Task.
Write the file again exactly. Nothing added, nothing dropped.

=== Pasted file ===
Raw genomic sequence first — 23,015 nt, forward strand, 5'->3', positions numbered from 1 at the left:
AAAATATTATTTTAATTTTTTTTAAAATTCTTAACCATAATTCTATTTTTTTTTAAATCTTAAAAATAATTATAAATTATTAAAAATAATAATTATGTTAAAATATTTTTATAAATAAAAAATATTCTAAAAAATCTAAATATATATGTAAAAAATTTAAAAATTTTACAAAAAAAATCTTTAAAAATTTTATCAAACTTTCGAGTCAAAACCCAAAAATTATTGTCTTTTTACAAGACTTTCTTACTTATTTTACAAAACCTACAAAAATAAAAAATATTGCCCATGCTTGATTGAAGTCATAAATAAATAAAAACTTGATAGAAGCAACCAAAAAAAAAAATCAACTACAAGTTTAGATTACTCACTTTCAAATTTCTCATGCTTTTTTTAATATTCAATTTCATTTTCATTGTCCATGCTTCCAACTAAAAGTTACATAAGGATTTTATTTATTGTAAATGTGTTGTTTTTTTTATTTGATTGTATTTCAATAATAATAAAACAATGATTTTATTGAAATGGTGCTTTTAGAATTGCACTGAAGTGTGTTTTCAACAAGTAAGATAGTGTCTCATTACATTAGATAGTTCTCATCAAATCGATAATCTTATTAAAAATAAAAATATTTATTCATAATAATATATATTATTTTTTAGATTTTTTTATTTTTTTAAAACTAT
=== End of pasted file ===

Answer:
Raw genomic sequence first — 23,015 nt, forward strand, 5'->3', positions numbered from 1 at the left:
AAAATATTATTTTAATTTTTTTTAAAATTCTTAACCATAATTCTATTTTTTTTTAAATCTTAAAAATAATTATAAATTATTAAAAATAATAATTATGTTAAAATATTTTTATAAATAAAAAATATTCTAAAAAATCTAAATATATATGTAAAAAATTTAAAAATTTTACAAAAAAAATCTTTAAAAATTTTATCAAACTTTCGAGTCAAAACCCAAAAATTATTGTCTTTTTACAAGACTTTCTTACTTATTTTACAAAACCTACAAAAATAAAAAATATTGCCCATGCTTGATTGAAGTCATAAATAAATAAAAACTTGATAGAAGCAACCAAAAAAAAAAATCAACTACAAGTTTAGATTACTCACTTTCAAATTTCTCATGCTTTTTTTAATATTCAATTTCATTTTCATTGTCCATGCTTCCAACTAAAAGTTACATAAGGATTTTATTTATTGTAAATGTGTTGTTTTTTTTATTTGATTGTATTTCAATAATAATAAAACAATGATTTTATTGAAATGGTGCTTTTAGAATTGCACTGAAGTGTGTTTTCAACAAGTAAGATAGTGTCTCATTACATTAGATAGTTCTCATCAAATCGATAATCTTATTAAAAATAAAAATATTTATTCATAATAATATATATTATTTTTTAGATTTTTTTATTTTTTTAAAACTAT